Man of the moment Riccardo Tisci's dark, sensual designs for Givenchy come straight from the heart, writes Jing Zhang.
Brokers say there's no need to pay, just vote for us
It may be a luxury leather goods company steeped in...
Kent Tong Ting-hung has one year left for his business...
Chances are you're reading this sitting down. In today's...
The swift rise in the number of contemporary art fairs in...
Google staged four discussions expounding on the finer points...
Institutional Investor poll again, we have received more comment from the marketplace since our last piece. This confirms that there is a frenzy of activity within the industry over these polls. So much so that it is reaching absurd levels. The word comes down from on high within the company, we are told. Individuals are told it is good for them and good for the company to feature in the awards.
The upshot is that everyone gets their proverbial knickers in a twist and downs tools to beg for votes. Asset managers and traders are rung up on the flimsiest of excuses for a chat supposedly about investment or trading opportunities which end with "er, and if you wouldn't mind giving us a vote in the II polls that would be great. It's very important for us this year".
At some stage this discussion goes completely loony. In a perfect world, institutions pay brokers for their research through commission income. Sometimes they use the ideas and trade with another broker because it provides them with blocks of IPO shares, for example. Now we have a situation where people are saying "it's OK, don't pay us, just vote for us", which for a business is surely lunacy.
Eat, drink, and enjoy the harbour
Readers of Lai See will not be surprised by the story that the Harbourfront Commission is to be upgraded to a body with executive powers since it was foretold here in September last year. The purpose is to give the body the authority to push ahead with the redevelopment of the harbour without being bogged down by bureaucracy.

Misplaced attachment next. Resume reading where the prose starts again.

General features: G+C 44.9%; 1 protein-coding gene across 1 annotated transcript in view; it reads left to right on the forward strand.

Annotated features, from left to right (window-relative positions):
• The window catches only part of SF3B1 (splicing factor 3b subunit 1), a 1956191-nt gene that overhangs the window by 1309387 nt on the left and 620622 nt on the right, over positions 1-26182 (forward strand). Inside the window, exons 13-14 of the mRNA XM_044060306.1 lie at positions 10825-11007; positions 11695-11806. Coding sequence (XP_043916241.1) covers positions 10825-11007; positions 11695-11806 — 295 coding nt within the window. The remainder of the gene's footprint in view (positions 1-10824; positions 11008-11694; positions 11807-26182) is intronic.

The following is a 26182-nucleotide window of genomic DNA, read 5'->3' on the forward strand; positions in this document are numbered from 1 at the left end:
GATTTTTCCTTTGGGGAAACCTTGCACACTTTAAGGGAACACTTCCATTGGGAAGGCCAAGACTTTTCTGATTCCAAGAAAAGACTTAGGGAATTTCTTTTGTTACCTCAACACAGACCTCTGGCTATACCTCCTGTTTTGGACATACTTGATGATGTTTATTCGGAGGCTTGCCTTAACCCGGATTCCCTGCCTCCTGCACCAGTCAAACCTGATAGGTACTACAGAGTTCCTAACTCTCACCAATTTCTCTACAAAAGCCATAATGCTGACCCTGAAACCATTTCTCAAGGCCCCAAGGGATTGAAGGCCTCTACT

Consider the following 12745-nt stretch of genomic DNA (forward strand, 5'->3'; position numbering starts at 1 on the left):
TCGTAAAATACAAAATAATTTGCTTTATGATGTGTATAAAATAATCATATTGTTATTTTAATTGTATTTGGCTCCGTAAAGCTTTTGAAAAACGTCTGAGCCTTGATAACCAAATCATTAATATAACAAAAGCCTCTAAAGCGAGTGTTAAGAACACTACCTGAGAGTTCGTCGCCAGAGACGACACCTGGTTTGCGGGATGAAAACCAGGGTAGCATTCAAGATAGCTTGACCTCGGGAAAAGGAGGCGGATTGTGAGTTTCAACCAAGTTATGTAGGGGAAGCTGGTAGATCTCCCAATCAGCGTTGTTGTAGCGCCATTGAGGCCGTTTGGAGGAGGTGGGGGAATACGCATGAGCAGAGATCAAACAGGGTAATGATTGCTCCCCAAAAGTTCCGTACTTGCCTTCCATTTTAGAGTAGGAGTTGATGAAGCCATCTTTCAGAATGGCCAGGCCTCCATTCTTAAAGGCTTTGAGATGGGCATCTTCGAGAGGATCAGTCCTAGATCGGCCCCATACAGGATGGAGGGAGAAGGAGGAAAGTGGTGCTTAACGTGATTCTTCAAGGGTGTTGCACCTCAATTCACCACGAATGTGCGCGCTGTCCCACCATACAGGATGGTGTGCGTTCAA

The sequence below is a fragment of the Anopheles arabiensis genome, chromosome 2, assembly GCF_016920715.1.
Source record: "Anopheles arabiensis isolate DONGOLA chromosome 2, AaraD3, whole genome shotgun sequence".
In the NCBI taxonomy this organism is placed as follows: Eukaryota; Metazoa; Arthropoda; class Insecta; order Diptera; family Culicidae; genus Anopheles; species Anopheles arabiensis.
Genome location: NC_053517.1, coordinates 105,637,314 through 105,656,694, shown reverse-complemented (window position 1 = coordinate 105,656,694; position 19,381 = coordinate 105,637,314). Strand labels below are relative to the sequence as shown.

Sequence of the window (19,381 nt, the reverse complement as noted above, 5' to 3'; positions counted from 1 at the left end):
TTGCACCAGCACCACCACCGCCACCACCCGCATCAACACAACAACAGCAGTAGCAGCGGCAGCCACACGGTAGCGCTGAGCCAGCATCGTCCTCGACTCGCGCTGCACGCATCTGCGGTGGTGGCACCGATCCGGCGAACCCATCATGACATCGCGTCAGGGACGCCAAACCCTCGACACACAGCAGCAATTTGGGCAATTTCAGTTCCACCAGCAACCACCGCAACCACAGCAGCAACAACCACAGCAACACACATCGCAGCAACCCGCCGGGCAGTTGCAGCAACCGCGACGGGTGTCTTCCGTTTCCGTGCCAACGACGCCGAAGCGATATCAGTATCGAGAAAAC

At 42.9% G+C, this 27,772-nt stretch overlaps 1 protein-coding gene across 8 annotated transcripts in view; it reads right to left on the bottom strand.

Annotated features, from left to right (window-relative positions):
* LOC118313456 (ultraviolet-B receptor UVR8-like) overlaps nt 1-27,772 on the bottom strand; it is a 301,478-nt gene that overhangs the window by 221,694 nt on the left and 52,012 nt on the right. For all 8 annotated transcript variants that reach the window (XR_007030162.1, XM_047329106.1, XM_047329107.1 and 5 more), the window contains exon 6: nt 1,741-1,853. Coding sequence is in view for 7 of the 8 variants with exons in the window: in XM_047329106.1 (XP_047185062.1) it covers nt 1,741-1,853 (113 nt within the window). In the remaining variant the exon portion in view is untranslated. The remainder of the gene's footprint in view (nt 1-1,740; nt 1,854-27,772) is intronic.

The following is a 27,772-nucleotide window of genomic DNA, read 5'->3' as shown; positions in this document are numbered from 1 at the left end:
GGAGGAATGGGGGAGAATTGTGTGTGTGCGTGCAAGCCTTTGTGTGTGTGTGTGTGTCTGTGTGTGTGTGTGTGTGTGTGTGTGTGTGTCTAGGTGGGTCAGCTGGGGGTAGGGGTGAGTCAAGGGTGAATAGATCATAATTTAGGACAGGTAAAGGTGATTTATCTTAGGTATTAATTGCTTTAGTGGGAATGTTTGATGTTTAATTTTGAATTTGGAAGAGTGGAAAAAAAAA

There are numerous government department agencies that like to be involved in anything relating to harbourfront development. The new body will even have authority to issue liquor licences to food and beverage outlets. The idea is, after years of almost criminal neglect by numerous administrations, to at last give Hong Kong the harbourfront it deserves. It is, after all, supposed to be one of the world's finest harbours, or at least what's left of it is. Injudicious reclamation in the past has considerably reduced its size.
The Harbourfront Commission envisages keeping the prime sites out of the hands of property developers and turning them into areas where people can walk along the waterfront, eat, drink, be entertained and enjoy themselves. Hardly a revolutionary concept, but why has it taken Hong Kong so long to reach this point?
The big dream
David Robson's big dream is to create the largest oil and gas company in Central Asia. While some way off at this stage, the company he founded, Tethys Petroleum, of which he is chairman, president and chief executive, took a big step in this direction last month with a farm-in agreement with Total and China National Petroleum Corp which is expected to be approved by the Tajik government shortly.
In a deal initially worked out in Hong Kong, the three are to form a partnership company to explore for oil and gas in Tethy's enormous exploration acreage amounting to some 35,000 square kilometres - almost the size of Switzerland - in southwest Tajikistan. An audit of the area last July raised the potential from 1.5 billion barrels oil equivalent of oil and gas to 27 billion barrels.
Robson says that the potential is more than estimates for the remaining recoverable potential in the North Sea. He adds that assuming mainland China's demand for gas does not increase, the area has sufficient gas to fuel its needs for the next 25 years.
However, China's needs will increase and although some of this will be met from conventional and unconventional sources, there will still be a shortfall which will have to be covered either by expensive liquefied natural gas or pipeline gas. If sufficient gas is found, the partnership is likely to build a pipeline into Xinjiang. With CNPC as a partner the venture should be assured of a market, though there could be competition for the gas from India and Pakistan.
At least one analyst has described the farm-in deal as transformational for Tethys, which has a market cap of C$169 million (HK$1.32 billion), since it gives it cash to fund operations in Kazakhstan and Uzbekistan. It's also a major deal for Tajikistan, since it will accelerate exploration of its resources.
Have you got any stories that Lai See should know about? E-mail them to email@example.com